Monday 7 May 2018

Spoonie Writer - Being An Inspiration(!)


This is something I've been wanting to write for a while. It's something that a lot of spoonies (and disabled people in general) will have probably heard of, come across or being the centre of. And that's the idea that just because I'm disabled, I'm an "inspiration" to everyone. You've probably heard the saying: The only disability is a bad attitude. It's crap. A friend of mine did this wonderful gif that basically explains why it's crap. I'll add it below.

I know what you're thinking: what's the big deal? Why does it matter if people are inspired by you? You're badass and write and publish and all that jazz? What's the issue here? Glad you asked, because I'm gonna tell you! And if you didn't ask, feel free to keep scrolling, but if you stick around, you might learn something new and that's never a bad thing, right?

The issue isn't being inspirational because I wrote a book or two and am badass and all that. It's the fact that people who aren't disabled generally look at those who are as a source of inspiration in a way that's harming and pretty damn insulting. You'll have seen the headlines I'm sure, someone asked a disabled person out on a date, aren't they just amazing? Or the ones where you read about someone who did something "despite" their disability. The something can be as big as competing in the paralympics, or as small as getting through exams. The issue there is that, whether meaning to or not, the article is saying to everyone else out there: "What's your excuse? This pathetic being managed it, so should you!" And that's harmful af.

I am chronically ill. I am disabled. I wear oxygen most of the time and I use a wheelchair most of the time. I'm also an indie author with nearly 12 books out and over twenty written. The two have nothing to do with the other. That I'm disabled does not make me some inspiration. I'm not someone to be fawned over because I got out of bed "despite" my disability. I'm not someone to take pity of, or to use as you give yourself a pep talk. "OH Joey managed it and she's disabled which means if I don't, I'm less than her, and no one wants to be less than a disabled person!" You get what I'm saying here?

By all means, be inspired that I've written as much as I have, or that I've done things outside of the realms of the average human. But don't paint me as something to be admired because I happened to be in a wheelchair while I did it. Pity is a powerful thing, as is ableism. I know, I know, I used the a word and there are probably a thousand eye rolls right now. But it's an actual thing. I've dealt with it ever since I become a wheelchair user, even before that when the majority of my conditions were invisible.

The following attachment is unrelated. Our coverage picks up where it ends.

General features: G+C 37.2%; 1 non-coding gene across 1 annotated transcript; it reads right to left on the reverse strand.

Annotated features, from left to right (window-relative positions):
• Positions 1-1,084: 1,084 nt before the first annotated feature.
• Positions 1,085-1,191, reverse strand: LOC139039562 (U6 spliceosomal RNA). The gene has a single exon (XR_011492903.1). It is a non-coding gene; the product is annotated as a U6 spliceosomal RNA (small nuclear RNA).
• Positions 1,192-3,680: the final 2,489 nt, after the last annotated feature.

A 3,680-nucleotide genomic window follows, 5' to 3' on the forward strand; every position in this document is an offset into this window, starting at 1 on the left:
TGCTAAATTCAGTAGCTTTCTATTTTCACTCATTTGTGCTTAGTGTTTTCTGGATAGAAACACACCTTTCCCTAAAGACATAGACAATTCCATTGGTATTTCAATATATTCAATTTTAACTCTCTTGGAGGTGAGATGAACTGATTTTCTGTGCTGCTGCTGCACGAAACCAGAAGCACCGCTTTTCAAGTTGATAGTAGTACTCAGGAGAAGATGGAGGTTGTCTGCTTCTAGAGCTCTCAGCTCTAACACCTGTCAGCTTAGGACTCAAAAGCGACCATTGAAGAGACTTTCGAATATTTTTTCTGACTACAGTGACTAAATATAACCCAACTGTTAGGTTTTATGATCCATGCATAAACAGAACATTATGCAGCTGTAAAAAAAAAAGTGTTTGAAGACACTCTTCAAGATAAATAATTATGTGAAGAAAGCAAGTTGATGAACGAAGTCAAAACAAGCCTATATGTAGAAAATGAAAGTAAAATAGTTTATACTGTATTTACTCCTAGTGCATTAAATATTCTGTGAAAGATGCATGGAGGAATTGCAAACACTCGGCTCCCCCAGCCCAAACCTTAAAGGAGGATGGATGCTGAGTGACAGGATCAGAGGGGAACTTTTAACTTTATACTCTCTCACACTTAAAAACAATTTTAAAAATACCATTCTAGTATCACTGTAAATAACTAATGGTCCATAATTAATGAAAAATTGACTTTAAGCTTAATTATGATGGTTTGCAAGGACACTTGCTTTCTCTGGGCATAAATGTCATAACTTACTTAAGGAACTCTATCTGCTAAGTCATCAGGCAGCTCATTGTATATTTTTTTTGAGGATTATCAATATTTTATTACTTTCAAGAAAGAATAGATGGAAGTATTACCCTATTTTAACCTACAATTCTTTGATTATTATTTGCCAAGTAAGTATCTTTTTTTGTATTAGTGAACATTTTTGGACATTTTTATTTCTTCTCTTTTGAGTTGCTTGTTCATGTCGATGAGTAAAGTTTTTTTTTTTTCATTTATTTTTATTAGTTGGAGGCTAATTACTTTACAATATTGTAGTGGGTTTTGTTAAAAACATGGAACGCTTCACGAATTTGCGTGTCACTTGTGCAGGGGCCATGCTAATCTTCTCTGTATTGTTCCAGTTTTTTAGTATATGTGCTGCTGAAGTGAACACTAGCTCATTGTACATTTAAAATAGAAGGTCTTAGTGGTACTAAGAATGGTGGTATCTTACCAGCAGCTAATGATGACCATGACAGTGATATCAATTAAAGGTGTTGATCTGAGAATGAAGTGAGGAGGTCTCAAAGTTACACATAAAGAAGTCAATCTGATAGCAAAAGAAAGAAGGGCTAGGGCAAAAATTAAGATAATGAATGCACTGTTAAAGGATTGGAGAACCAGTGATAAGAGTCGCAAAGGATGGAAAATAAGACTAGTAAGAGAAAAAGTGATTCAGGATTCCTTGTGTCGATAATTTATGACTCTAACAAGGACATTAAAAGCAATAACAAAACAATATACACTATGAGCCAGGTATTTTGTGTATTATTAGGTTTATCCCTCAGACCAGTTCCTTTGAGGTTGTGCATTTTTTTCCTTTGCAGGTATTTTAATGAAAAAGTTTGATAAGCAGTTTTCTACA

There is a lot to be said for people who simply think that because I'm disabled I'm therefore less than. I'm not, and I know the majority of people don't see it that way. However, there are the few who do. They feel like the worst thing in the world is to be disabled. And it's not, quite simply, it's not. I have a full life. Yes, I have limitations in place because of the world not catering to my unique needs, but I'm still having a life. I'm still a person and I'm still someone who makes achievements. And yes, some of those are inspiring, but my very existence isn't.

Now, I know that some people will read this and think: Does she mean me? And the answer is, if I'm still speaking to you, probably not. I generally don't have much time for people who view me as a tool to beat themselves up with. Like just because I have the conditions I do and the effects it has on my life, they need to aspire to be better than I am because I'm disabled and therefore less than the average human. See what I mean about it being harmful? I write because it's part of me. I need to tell these stories and I need to tell them the way only I can. I post videos and blog posts as part of building my fan base and my platform and I do that because it's how I manage.

If you wanna be inspired about the number of things I get done in a month, great, but don't add on the caveat that I do it "despite my disabilities". I don't see myself as wheelchair bound. Without my wheelchair, I would be bound. I would be stuck in bed, inside and unable to do the majority of what I love. I wouldn't be able to go to signings or anything like that. I would be in a prison of my body's creation. My wheelchair is freeing. It allows me to do all the things I love and do them better and more often than I could otherwise. The oxygen also lets me do that. Otherwise I'd be stuck in bed. Same as my pump and everything else. All my treatments are there to help me live a full and happy life. They don't bind me, they allow me to be.

So, in short, I'm not an inspiration for simply existing, but I can be for being a badass writer. That's my thought for the day.

Follow Joey here on her blog, or on Facebook or Tumblr to be kept up to date with the latest news regarding Joey and her books. 

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